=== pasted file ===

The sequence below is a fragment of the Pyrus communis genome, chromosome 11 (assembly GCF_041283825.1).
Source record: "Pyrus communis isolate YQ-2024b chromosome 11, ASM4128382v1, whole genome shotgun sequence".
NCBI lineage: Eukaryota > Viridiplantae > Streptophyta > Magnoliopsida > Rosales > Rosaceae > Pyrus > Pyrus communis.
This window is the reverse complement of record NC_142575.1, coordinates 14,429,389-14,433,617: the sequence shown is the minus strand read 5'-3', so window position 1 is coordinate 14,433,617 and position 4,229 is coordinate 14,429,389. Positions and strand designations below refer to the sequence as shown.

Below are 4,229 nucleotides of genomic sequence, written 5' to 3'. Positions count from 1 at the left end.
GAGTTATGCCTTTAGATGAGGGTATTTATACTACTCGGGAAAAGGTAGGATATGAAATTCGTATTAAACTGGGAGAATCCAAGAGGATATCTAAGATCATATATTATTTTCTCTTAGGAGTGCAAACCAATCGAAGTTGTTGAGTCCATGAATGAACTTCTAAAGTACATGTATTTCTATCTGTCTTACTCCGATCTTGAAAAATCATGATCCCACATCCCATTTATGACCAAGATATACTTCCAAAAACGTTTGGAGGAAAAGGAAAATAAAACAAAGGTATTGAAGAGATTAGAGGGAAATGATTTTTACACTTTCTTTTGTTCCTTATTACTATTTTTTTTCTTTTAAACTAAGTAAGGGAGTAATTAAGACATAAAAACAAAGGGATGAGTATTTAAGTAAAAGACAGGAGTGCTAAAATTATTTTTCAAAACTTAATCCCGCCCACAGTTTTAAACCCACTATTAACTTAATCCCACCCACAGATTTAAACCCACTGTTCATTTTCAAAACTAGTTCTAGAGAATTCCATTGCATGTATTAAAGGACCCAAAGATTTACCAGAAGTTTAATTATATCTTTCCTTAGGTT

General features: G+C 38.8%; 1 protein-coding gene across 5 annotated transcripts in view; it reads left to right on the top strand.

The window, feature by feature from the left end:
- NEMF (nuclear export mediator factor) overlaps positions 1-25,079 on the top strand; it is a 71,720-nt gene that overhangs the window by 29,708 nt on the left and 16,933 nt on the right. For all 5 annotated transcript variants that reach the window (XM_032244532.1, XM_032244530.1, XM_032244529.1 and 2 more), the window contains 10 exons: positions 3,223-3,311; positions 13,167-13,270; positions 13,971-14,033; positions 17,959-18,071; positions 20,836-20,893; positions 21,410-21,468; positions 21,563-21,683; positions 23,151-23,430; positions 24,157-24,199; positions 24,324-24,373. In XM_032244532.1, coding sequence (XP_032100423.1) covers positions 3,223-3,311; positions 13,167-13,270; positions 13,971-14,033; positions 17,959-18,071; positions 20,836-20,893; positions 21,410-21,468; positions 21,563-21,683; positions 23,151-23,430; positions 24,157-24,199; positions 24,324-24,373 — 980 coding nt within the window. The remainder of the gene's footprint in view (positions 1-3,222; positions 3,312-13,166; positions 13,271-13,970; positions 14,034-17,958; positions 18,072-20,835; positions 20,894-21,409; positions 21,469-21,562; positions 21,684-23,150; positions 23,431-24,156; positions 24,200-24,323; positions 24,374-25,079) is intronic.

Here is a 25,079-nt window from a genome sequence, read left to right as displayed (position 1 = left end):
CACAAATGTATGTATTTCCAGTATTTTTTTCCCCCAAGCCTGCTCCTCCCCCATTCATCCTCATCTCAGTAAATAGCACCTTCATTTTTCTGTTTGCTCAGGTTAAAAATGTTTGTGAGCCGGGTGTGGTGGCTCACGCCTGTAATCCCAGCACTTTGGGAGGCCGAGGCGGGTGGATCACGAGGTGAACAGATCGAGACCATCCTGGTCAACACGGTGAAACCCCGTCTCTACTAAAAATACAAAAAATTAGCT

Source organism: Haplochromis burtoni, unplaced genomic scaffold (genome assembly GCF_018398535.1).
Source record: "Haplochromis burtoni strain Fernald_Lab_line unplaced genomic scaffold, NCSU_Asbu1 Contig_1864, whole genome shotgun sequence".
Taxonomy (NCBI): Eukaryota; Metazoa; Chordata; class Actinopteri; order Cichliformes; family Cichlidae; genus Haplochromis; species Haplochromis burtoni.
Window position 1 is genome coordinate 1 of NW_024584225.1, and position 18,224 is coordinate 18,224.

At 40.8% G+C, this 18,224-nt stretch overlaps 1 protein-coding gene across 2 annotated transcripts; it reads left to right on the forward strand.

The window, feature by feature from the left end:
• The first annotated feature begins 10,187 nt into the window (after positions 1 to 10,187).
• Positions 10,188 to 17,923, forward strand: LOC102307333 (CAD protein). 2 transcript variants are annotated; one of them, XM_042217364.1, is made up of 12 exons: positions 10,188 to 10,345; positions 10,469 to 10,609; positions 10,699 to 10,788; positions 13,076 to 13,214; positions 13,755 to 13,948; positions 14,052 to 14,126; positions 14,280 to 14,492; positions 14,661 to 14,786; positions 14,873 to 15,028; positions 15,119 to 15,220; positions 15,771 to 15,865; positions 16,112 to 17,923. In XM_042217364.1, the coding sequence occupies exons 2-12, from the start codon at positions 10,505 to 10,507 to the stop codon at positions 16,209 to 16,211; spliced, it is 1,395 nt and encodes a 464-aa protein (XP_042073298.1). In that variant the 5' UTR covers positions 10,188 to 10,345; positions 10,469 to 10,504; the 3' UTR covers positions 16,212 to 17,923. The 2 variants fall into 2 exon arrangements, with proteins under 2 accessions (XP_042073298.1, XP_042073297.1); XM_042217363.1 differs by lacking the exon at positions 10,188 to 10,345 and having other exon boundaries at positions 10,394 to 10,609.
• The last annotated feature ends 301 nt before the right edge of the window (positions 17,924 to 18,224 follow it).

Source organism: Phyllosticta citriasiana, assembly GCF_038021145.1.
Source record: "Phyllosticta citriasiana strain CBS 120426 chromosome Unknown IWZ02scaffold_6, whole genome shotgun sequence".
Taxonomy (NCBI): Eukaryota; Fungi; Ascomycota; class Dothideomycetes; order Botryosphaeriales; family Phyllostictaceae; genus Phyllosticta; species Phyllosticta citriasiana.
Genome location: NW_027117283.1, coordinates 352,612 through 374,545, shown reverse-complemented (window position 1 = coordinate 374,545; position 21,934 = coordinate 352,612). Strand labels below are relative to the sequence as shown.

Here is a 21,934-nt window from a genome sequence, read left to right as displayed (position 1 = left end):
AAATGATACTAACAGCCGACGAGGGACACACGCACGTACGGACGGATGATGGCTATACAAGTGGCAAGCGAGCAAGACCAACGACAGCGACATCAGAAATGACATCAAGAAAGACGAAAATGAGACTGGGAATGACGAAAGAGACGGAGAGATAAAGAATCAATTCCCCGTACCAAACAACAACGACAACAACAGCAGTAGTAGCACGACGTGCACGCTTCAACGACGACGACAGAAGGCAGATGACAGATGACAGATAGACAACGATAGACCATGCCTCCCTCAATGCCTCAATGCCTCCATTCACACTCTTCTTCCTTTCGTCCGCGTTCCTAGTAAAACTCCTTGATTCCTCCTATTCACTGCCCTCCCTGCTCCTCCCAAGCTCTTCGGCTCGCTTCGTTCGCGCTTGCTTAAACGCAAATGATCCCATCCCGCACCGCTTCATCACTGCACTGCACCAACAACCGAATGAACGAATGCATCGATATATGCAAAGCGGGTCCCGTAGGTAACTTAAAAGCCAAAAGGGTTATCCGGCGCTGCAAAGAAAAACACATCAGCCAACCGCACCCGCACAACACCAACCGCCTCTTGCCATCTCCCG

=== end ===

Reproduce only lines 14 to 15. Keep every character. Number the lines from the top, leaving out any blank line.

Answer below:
Taxonomy (NCBI): Eukaryota; Metazoa; Chordata; class Actinopteri; order Cichliformes; family Cichlidae; genus Haplochromis; species Haplochromis burtoni.
Window position 1 is genome coordinate 1 of NW_024584225.1, and position 18,224 is coordinate 18,224.